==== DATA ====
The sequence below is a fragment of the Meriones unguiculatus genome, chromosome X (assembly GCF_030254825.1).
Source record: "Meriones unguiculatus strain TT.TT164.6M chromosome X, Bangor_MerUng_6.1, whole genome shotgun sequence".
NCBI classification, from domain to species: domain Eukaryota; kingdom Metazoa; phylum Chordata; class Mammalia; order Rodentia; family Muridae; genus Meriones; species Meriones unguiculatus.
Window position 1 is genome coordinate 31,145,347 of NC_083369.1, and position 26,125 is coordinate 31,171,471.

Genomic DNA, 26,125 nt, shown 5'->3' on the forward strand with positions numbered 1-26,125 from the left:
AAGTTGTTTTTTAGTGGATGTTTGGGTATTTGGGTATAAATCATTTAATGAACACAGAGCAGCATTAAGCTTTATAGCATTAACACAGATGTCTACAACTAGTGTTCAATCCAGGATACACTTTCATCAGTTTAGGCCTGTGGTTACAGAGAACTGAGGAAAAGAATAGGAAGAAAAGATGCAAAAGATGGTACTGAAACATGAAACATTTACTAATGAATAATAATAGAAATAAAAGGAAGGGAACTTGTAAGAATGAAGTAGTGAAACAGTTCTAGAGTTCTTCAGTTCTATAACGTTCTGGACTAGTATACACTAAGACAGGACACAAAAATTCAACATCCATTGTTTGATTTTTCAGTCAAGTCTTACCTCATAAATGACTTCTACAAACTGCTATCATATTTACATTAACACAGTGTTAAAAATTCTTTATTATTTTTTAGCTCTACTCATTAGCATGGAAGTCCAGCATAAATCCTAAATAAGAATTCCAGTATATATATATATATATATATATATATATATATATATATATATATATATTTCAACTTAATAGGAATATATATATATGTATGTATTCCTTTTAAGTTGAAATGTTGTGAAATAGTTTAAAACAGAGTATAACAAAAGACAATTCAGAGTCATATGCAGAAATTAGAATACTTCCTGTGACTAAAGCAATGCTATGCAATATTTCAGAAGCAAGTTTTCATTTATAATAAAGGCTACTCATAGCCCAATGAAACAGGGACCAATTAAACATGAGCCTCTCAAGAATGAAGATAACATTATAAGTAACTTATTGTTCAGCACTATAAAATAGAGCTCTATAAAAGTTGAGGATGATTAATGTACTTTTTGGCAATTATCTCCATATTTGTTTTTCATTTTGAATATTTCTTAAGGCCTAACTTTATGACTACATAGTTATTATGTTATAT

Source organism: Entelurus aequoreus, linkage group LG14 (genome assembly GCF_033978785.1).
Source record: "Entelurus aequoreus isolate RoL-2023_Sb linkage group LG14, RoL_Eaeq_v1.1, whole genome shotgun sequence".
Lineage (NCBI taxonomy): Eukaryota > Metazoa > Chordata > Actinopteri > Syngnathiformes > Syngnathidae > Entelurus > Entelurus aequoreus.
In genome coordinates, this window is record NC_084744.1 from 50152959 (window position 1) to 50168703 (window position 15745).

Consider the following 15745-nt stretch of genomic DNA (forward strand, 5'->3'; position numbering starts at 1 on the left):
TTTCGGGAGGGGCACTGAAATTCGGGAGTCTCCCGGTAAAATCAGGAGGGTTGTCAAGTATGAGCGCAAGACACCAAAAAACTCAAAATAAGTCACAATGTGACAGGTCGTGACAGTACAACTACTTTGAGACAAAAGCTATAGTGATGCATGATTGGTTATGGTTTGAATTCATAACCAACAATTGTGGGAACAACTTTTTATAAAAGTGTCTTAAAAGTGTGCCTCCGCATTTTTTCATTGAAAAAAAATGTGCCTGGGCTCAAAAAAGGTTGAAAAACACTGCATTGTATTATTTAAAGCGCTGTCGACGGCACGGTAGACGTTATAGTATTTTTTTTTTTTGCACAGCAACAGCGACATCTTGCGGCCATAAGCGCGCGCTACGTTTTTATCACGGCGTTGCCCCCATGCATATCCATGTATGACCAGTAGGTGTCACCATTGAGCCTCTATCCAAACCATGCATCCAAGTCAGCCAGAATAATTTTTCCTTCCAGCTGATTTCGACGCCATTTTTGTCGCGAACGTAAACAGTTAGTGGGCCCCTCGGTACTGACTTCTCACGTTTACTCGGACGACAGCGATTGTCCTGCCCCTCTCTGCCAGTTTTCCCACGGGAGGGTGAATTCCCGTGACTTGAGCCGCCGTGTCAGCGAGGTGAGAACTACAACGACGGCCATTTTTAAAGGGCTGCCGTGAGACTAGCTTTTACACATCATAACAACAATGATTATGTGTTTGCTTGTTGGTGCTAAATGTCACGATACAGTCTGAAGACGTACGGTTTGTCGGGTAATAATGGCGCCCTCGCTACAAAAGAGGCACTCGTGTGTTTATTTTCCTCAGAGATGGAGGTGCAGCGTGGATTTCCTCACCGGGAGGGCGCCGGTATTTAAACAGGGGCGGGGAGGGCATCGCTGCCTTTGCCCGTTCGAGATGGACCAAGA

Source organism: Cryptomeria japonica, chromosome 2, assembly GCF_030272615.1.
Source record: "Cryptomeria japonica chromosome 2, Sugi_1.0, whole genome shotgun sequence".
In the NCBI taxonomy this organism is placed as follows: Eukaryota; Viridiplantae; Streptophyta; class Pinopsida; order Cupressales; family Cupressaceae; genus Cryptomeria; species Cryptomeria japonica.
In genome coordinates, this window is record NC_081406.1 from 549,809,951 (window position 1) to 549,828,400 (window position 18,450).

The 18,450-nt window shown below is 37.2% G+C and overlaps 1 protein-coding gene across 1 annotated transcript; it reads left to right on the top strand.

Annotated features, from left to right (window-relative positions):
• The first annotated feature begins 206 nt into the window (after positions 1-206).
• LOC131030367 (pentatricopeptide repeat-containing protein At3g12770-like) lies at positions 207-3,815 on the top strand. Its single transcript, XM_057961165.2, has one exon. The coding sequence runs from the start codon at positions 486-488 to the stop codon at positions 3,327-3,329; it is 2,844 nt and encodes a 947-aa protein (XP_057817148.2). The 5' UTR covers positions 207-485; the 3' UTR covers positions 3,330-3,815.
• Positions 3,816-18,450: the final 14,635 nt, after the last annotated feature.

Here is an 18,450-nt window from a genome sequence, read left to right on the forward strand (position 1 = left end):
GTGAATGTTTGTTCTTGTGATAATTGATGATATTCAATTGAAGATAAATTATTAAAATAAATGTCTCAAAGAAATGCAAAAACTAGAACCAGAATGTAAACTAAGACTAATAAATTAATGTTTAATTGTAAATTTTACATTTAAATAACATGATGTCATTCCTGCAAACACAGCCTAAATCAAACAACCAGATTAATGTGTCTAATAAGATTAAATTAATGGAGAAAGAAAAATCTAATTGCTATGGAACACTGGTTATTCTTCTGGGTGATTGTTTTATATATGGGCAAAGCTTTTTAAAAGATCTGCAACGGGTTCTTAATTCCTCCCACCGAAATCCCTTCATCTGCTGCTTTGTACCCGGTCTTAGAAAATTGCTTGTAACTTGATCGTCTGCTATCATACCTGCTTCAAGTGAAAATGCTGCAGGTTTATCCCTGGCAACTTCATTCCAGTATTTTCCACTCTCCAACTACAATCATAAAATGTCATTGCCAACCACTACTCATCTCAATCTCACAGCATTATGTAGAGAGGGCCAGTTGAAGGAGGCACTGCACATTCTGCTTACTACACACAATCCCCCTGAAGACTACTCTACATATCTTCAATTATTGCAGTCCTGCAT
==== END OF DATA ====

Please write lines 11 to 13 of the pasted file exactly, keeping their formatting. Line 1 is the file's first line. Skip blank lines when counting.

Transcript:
Consider the following 15745-nt stretch of genomic DNA (forward strand, 5'->3'; position numbering starts at 1 on the left):
TTTCGGGAGGGGCACTGAAATTCGGGAGTCTCCCGGTAAAATCAGGAGGGTTGTCAAGTATGAGCGCAAGACACCAAAAAACTCAAAATAAGTCACAATGTGACAGGTCGTGACAGTACAACTACTTTGAGACAAAAGCTATAGTGATGCATGATTGGTTATGGTTTGAATTCATAACCAACAATTGTGGGAACAACTTTTTATAAAAGTGTCTTAAAAGTGTGCCTCCGCATTTTTTCATTGAAAAAAAATGTGCCTGGGCTCAAAAAAGGTTGAAAAACACTGCATTGTATTATTTAAAGCGCTGTCGACGGCACGGTAGACGTTATAGTATTTTTTTTTTTTGCACAGCAACAGCGACATCTTGCGGCCATAAGCGCGCGCTACGTTTTTATCACGGCGTTGCCCCCATGCATATCCATGTATGACCAGTAGGTGTCACCATTGAGCCTCTATCCAAACCATGCATCCAAGTCAGCCAGAATAATTTTTCCTTCCAGCTGATTTCGACGCCATTTTTGTCGCGAACGTAAACAGTTAGTGGGCCCCTCGGTACTGACTTCTCACGTTTACTCGGACGACAGCGATTGTCCTGCCCCTCTCTGCCAGTTTTCCCACGGGAGGGTGAATTCCCGTGACTTGAGCCGCCGTGTCAGCGAGGTGAGAACTACAACGACGGCCATTTTTAAAGGGCTGCCGTGAGACTAGCTTTTACACATCATAACAACAATGATTATGTGTTTGCTTGTTGGTGCTAAATGTCACGATACAGTCTGAAGACGTACGGTTTGTCGGGTAATAATGGCGCCCTCGCTACAAAAGAGGCACTCGTGTGTTTATTTTCCTCAGAGATGGAGGTGCAGCGTGGATTTCCTCACCGGGAGGGCGCCGGTATTTAAACAGGGGCGGGGAGGGCATCGCTGCCTTTGCCCGTTCGAGATGGACCAAGA

Source organism: Cryptomeria japonica, chromosome 2, assembly GCF_030272615.1.